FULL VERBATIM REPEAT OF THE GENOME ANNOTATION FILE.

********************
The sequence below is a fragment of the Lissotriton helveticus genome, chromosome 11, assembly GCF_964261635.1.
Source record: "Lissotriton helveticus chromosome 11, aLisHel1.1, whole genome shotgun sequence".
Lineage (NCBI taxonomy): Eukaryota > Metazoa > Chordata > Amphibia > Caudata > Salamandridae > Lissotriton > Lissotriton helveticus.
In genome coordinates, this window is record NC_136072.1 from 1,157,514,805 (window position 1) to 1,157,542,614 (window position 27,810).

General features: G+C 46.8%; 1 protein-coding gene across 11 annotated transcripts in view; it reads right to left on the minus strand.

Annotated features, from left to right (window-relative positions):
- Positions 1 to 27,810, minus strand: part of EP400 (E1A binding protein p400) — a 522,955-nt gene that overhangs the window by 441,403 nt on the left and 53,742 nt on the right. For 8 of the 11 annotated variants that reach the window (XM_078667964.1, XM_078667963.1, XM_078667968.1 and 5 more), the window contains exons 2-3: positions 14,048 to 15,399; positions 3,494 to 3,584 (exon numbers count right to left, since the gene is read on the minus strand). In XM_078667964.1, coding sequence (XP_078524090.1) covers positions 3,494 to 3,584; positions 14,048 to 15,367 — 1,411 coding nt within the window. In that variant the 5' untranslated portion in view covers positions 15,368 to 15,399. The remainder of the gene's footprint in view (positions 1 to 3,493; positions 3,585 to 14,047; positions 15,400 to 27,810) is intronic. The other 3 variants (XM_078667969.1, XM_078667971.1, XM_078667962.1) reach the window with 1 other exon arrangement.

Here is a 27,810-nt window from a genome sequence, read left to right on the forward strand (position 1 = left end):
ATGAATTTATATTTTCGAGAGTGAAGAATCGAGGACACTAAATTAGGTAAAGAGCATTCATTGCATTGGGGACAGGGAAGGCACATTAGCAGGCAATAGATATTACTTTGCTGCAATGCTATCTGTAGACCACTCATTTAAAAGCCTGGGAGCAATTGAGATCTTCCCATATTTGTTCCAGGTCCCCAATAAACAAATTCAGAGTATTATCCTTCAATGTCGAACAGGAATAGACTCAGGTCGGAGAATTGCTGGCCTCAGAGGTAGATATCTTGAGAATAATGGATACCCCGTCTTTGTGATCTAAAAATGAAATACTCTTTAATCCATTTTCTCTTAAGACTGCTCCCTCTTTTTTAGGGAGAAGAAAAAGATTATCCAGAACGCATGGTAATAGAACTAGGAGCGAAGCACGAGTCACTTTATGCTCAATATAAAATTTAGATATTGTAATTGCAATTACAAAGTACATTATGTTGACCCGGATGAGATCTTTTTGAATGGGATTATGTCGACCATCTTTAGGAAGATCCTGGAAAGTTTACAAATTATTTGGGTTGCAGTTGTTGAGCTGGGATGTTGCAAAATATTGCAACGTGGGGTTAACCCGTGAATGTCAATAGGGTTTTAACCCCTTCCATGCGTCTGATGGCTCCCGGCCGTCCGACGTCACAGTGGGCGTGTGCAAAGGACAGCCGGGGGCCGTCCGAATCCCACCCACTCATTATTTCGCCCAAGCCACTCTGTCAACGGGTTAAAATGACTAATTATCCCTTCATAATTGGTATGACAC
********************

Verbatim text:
The sequence below is a fragment of the Lissotriton helveticus genome, chromosome 11, assembly GCF_964261635.1.
Source record: "Lissotriton helveticus chromosome 11, aLisHel1.1, whole genome shotgun sequence".
Lineage (NCBI taxonomy): Eukaryota > Metazoa > Chordata > Amphibia > Caudata > Salamandridae > Lissotriton > Lissotriton helveticus.
In genome coordinates, this window is record NC_136072.1 from 1,157,514,805 (window position 1) to 1,157,542,614 (window position 27,810).

General features: G+C 46.8%; 1 protein-coding gene across 11 annotated transcripts in view; it reads right to left on the minus strand.

Annotated features, from left to right (window-relative positions):
- Positions 1 to 27,810, minus strand: part of EP400 (E1A binding protein p400) — a 522,955-nt gene that overhangs the window by 441,403 nt on the left and 53,742 nt on the right. For 8 of the 11 annotated variants that reach the window (XM_078667964.1, XM_078667963.1, XM_078667968.1 and 5 more), the window contains exons 2-3: positions 14,048 to 15,399; positions 3,494 to 3,584 (exon numbers count right to left, since the gene is read on the minus strand). In XM_078667964.1, coding sequence (XP_078524090.1) covers positions 3,494 to 3,584; positions 14,048 to 15,367 — 1,411 coding nt within the window. In that variant the 5' untranslated portion in view covers positions 15,368 to 15,399. The remainder of the gene's footprint in view (positions 1 to 3,493; positions 3,585 to 14,047; positions 15,400 to 27,810) is intronic. The other 3 variants (XM_078667969.1, XM_078667971.1, XM_078667962.1) reach the window with 1 other exon arrangement.

Here is a 27,810-nt window from a genome sequence, read left to right on the forward strand (position 1 = left end):
ATGAATTTATATTTTCGAGAGTGAAGAATCGAGGACACTAAATTAGGTAAAGAGCATTCATTGCATTGGGGACAGGGAAGGCACATTAGCAGGCAATAGATATTACTTTGCTGCAATGCTATCTGTAGACCACTCATTTAAAAGCCTGGGAGCAATTGAGATCTTCCCATATTTGTTCCAGGTCCCCAATAAACAAATTCAGAGTATTATCCTTCAATGTCGAACAGGAATAGACTCAGGTCGGAGAATTGCTGGCCTCAGAGGTAGATATCTTGAGAATAATGGATACCCCGTCTTTGTGATCTAAAAATGAAATACTCTTTAATCCATTTTCTCTTAAGACTGCTCCCTCTTTTTTAGGGAGAAGAAAAAGATTATCCAGAACGCATGGTAATAGAACTAGGAGCGAAGCACGAGTCACTTTATGCTCAATATAAAATTTAGATATTGTAATTGCAATTACAAAGTACATTATGTTGACCCGGATGAGATCTTTTTGAATGGGATTATGTCGACCATCTTTAGGAAGATCCTGGAAAGTTTACAAATTATTTGGGTTGCAGTTGTTGAGCTGGGATGTTGCAAAATATTGCAACGTGGGGTTAACCCGTGAATGTCAATAGGGTTTTAACCCCTTCCATGCGTCTGATGGCTCCCGGCCGTCCGACGTCACAGTGGGCGTGTGCAAAGGACAGCCGGGGGCCGTCCGAATCCCACCCACTCATTATTTCGCCCAAGCCACTCTGTCAACGGGTTAAAATGACTAATTATCCCTTCATAATTGGTATGACAC